I was at my first URJ Biennial, this one held in San Diego from December 11th to 15th, 2013.
Let me present my own personal observations which I would define as “a most remarkable sense of togetherness.” The feeling of wandering around a convention center with some 5,000 other Reform/Progressive, mostly from the United States but with significant contingents from other parts of the world was, to put it mildly, absolutely exhilarating.
During the five days there was hardly a moment when someone didn’t come up to me to introduce her or himself to chat about a common topic. While the human interaction component was certainly welcome, the content of our discussions was particularly significant
The visit to Israel is recalled with warmth and remembered as being highly significant. In many cases, people who I had met in the United States felt the same. If I had only met a handful of friends and colleagues engaging me in issues related to Israel, I would explain it as a localized phenomenon. However, much to my surprise, our interaction came out of the genuine and profound desire to indicate that regardless of where we live “we are family.”
Ari Shavit, one of Israel’s most thoughtful journalists, in an article entitled To my brothers and sisters wrote “People 60 and up cannot live without Israel. Those who are between 40 and 60 generally still have some kind of affinity with Israel. But young Americans in their teens and 20s are in a different world.”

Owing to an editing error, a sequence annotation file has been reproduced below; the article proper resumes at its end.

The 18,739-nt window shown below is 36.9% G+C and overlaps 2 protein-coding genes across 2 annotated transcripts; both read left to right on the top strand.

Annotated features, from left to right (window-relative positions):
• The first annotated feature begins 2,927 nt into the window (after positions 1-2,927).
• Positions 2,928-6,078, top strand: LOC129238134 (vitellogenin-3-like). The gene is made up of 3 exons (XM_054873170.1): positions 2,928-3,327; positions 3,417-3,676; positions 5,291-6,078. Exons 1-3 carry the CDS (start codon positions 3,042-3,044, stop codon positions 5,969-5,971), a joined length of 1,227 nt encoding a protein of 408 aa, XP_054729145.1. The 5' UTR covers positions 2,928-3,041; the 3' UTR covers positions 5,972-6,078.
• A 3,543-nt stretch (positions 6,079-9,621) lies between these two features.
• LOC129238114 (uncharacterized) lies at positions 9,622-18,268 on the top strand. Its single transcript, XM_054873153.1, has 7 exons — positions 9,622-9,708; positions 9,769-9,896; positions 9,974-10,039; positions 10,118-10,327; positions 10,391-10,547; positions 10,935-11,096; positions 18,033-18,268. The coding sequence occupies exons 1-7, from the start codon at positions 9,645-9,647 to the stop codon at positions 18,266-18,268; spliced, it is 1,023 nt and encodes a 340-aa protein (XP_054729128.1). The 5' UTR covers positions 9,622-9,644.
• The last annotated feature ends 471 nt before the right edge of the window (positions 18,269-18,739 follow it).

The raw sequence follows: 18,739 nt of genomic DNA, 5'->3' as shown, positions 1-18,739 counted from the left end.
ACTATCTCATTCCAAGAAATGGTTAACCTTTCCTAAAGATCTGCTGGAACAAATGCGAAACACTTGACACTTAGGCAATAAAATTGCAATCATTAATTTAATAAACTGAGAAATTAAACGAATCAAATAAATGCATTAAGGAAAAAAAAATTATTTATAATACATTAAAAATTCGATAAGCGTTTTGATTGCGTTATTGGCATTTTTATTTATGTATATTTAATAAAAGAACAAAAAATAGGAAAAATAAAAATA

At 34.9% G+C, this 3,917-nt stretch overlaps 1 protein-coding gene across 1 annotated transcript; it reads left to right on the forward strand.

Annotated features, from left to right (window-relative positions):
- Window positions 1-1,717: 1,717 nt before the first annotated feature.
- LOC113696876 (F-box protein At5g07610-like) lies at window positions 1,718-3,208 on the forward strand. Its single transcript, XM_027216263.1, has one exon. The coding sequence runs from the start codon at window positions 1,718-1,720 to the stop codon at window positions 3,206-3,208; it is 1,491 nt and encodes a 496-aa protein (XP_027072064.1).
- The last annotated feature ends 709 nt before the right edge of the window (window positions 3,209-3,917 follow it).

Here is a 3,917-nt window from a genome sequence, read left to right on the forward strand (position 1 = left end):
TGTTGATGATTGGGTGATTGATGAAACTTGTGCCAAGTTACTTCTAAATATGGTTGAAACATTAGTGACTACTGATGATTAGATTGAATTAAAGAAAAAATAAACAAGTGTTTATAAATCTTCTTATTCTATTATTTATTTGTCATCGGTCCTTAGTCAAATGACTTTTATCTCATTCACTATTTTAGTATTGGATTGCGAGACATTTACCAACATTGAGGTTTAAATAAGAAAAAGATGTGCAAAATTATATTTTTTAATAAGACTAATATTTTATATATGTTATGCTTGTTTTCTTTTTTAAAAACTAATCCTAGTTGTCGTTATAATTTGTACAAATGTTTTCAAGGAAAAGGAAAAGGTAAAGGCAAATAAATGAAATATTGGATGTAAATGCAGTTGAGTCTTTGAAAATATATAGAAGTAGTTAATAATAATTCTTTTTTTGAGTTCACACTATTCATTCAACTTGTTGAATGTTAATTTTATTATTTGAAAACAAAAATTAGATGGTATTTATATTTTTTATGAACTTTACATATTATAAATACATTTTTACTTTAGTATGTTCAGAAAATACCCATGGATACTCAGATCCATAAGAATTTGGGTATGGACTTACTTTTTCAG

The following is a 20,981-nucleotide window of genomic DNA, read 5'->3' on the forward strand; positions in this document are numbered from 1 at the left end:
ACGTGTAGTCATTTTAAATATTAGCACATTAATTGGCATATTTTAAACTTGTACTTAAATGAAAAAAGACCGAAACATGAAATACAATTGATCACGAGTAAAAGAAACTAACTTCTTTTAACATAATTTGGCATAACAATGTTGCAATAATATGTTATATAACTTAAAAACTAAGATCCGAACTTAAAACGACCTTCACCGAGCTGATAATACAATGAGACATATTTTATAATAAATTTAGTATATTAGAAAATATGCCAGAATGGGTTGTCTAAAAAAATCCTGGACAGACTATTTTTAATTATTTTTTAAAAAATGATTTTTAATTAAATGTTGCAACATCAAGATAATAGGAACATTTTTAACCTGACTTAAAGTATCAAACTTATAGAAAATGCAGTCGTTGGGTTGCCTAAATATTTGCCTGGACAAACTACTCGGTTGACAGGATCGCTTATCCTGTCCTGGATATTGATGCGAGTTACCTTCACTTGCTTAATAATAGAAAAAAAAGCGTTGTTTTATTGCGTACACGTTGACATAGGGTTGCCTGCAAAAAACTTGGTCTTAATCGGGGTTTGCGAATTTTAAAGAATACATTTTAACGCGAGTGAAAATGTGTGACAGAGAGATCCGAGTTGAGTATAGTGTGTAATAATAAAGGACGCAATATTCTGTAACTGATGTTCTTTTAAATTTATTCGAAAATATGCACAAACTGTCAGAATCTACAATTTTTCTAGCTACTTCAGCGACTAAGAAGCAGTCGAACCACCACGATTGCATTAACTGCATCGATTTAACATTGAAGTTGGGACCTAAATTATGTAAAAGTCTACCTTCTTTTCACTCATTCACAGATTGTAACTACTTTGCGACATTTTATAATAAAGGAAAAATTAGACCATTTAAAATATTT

Most of the people I encountered in San Diego were probably 40 and above. However, this is not the time to give up on the younger generation for each generation expresses its desire to be different from the one before it. The marvel of the human spirit is that it questions and re-questions contemporary assumptions. The teens and 20s do undoubtedly have certain problems with Israel, but so do I. Ari Shavit emphasizes that “a common past and a common destiny and a future that must be defined together” is our challenge. I couldn’t agree more!
During the exhilarating five days , my sense that this complex and confusing idea of “Jewish Peoplehood,” the common understandings of Jews throughout the world and the determination to work together, remains central for many of us. Some thousands of years ago a small and vulnerable people set out on a perilous journey to the Promised Land. Moses could only see it from afar whereas we, the beneficiaries of so many who went before us, can visit Israel or decide to live there. How lucky we are!
Paul Liptz is the Director of Education at the Anita Saltz International Education Center of the World Union for Progressive Judaism. He was on the Tel Aviv University faculty for 35 years and also lectured at the Hebrew Union College in Jerusalem. He made aliyah one day before the Six Day War.